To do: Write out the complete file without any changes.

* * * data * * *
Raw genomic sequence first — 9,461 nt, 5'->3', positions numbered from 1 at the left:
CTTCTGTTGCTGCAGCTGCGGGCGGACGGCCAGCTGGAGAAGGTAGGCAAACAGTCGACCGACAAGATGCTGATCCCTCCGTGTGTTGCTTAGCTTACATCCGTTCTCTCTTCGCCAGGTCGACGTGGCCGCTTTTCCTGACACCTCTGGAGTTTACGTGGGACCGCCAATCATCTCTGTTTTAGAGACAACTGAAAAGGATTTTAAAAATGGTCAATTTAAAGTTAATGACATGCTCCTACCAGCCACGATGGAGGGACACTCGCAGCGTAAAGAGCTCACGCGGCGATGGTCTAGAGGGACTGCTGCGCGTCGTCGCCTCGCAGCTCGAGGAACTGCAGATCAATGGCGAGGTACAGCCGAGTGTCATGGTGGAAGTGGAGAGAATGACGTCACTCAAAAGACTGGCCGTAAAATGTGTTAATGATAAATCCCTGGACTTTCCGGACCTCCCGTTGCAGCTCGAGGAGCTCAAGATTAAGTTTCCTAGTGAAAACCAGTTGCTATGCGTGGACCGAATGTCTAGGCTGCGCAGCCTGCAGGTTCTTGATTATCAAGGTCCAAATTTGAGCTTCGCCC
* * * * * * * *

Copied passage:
Raw genomic sequence first — 9,461 nt, 5'->3', positions numbered from 1 at the left:
CTTCTGTTGCTGCAGCTGCGGGCGGACGGCCAGCTGGAGAAGGTAGGCAAACAGTCGACCGACAAGATGCTGATCCCTCCGTGTGTTGCTTAGCTTACATCCGTTCTCTCTTCGCCAGGTCGACGTGGCCGCTTTTCCTGACACCTCTGGAGTTTACGTGGGACCGCCAATCATCTCTGTTTTAGAGACAACTGAAAAGGATTTTAAAAATGGTCAATTTAAAGTTAATGACATGCTCCTACCAGCCACGATGGAGGGACACTCGCAGCGTAAAGAGCTCACGCGGCGATGGTCTAGAGGGACTGCTGCGCGTCGTCGCCTCGCAGCTCGAGGAACTGCAGATCAATGGCGAGGTACAGCCGAGTGTCATGGTGGAAGTGGAGAGAATGACGTCACTCAAAAGACTGGCCGTAAAATGTGTTAATGATAAATCCCTGGACTTTCCGGACCTCCCGTTGCAGCTCGAGGAGCTCAAGATTAAGTTTCCTAGTGAAAACCAGTTGCTATGCGTGGACCGAATGTCTAGGCTGCGCAGCCTGCAGGTTCTTGATTATCAAGGTCCAAATTTGAGCTTCGCCC